Best Production Design — Catherine Martin and Beverly Dunn, "The Great Gatsby"

Bringing F. Scott Fitzgerald's novel to life in terms of design is a worthy endeavor even if the film itself isn't.

Best Foreign Language Film — "The Great Beauty"

This entry from Italy has echoes of Federico Fellini and other filmmakers from the country and has a good shot at winning, but pictures from Belgium, Denmark, Cambodia and Palestine certainly are in the race.

Best Animated Feature — "Frozen"

The odds are heavily in favor of Disney's latest fairy tale, but less mainstream cartoons like "Ernest & Celestine" and "The Wind Rises" could prove to be a dark horse.

Best Adapted Screenplay — John Ridley, "12 Years a Slave"

Billy Ray may have gotten recognition from his fellow writers for "Captain Phillips," but the true saga of Solomon Northup, along with Ridley's fine treatment, are more likely to elicit votes.

Best Original Screenplay — Spike Jonze, "Her"

The quirkiest of all the entries also is the one that seems destined to take the win thanks to Jonze's typically atypical look at love. Pretty impressive for someone going up against someone like Woody Allen, whose nod for writing "Blue Jasmine" brings his total tally of nominations to two dozen.

Best Supporting Actress — Lupita Nyong'o, "12 Years a Slave"

It's between Nyong'o and Jennifer Lawrence, and as amazing as J. Law was as the neglected wife of "American Hustle," the virtual unknown who almost stole the show of "12 Years a Slave" gave a stronger performance.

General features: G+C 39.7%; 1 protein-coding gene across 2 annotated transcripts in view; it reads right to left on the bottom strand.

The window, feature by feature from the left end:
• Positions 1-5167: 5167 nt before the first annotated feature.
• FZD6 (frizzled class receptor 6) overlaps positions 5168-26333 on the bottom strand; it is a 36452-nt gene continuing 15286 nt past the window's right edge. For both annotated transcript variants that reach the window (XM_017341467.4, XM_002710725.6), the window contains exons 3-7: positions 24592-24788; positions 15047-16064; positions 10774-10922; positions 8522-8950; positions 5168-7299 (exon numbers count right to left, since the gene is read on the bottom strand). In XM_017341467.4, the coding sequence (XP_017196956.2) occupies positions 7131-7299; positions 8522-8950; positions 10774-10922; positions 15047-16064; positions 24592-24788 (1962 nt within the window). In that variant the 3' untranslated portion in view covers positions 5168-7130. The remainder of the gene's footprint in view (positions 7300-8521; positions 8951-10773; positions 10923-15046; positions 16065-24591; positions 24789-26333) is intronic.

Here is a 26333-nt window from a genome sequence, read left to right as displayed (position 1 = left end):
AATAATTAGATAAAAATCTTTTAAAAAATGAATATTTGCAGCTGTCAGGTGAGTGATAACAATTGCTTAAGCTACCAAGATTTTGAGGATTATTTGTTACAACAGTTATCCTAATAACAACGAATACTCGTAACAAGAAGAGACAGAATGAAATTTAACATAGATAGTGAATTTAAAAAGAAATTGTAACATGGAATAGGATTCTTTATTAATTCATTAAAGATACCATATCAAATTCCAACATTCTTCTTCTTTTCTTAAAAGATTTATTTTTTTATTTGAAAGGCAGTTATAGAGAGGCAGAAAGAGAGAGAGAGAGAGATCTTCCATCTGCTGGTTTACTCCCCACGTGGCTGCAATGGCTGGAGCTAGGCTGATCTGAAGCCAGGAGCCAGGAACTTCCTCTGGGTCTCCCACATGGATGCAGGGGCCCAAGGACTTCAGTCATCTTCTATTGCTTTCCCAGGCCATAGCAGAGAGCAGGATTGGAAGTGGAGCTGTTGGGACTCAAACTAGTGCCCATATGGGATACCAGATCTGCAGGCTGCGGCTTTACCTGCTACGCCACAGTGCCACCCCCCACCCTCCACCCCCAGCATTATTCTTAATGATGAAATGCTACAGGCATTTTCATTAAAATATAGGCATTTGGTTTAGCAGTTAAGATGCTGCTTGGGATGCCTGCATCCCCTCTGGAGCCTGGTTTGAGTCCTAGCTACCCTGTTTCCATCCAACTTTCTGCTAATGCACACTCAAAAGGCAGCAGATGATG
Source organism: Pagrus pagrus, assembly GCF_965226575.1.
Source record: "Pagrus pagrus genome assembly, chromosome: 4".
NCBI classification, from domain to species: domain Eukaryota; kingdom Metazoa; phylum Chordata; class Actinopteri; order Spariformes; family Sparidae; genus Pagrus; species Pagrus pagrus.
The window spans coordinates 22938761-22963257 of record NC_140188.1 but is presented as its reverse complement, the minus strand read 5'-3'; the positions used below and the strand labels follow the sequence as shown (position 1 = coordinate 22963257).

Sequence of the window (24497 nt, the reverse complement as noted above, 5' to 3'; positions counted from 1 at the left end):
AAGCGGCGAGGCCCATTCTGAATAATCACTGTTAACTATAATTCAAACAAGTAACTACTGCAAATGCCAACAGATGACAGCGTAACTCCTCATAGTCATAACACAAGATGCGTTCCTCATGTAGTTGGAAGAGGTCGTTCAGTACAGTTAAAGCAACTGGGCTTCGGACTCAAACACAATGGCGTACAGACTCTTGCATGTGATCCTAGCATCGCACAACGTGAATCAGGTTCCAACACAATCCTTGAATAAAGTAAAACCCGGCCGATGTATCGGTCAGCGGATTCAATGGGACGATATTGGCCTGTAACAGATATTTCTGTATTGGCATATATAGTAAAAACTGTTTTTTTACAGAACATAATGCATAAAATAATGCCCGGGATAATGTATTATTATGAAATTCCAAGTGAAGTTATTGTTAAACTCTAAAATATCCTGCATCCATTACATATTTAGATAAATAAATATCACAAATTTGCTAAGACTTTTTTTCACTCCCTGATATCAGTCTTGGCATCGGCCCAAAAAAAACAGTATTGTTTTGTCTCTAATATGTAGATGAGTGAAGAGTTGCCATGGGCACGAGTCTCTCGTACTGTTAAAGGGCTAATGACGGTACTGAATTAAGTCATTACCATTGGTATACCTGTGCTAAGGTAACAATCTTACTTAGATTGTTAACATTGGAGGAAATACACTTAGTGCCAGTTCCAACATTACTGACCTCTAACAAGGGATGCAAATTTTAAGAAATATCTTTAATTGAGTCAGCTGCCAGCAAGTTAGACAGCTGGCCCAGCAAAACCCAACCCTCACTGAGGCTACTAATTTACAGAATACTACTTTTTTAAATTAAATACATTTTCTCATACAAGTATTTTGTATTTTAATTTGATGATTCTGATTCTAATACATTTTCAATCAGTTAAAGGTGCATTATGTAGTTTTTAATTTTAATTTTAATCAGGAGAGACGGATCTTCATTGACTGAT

Best Supporting Actor — Jared Leto, "Dallas Buyers Club"

Leto has taken home most of the major acting awards so far as the tragic transgender individual who pitches in to help AIDS patients, and there's no reason to think he won't win one more. It doesn't hurt that his competition is far less sympathetic: a plantation owner, an amoral stockbroker, a pirate and a dimwitted FBI agent.

Best Actress — Cate Blanchett, "Blue Jasmine"

Out of all five nominees, none was so lost in their character as Blanchett as the self-centered, neurotic mess of "Blue Jasmine." Amy Adams may have a chance for her work as the manipulative heroine of "American Hustle," but it doesn't seem likely.

Best Actor — Chiwetel Ejiofor, "12 Years a Slave"

Matthew McConaughey has dominated many of the awards shows so far for his work in "Dallas Buyers Club," but Ejiofor seems primed to come from behind. Of course, if we're to believe a photo leaked earlier this month, Leonardo DiCaprio's already got it in in the bag.

But wouldn't it be just like "The Wolf of Wall Street" to lie to you?

Best Director — Alfonso Cuarón, "Gravity"

Just as Ang Lee did with "Life of Pi" last year, so did Cuarón with the science fiction smash hit that proved immensely entertaining and inventive. The fact that he received the top prize from the Directors Guild of America didn't hurt either.

Best Picture — "12 Years a Slave"

The Golden Globes, Critics' Choice Awards and BAFTA Awards all deemed it the best of 2013, and out of all nine nominees, it truly does have the best chance to win the biggest honor of Oscar night. However, let's keep in mind that last year gave us a huge shock when the name "Argo" was called to conclude the evening, proving there is no 100 percent certainty.

No matter what or whom you're rooting for, enjoy the show.

Contact Andy Bockelman at 970-875-1793 or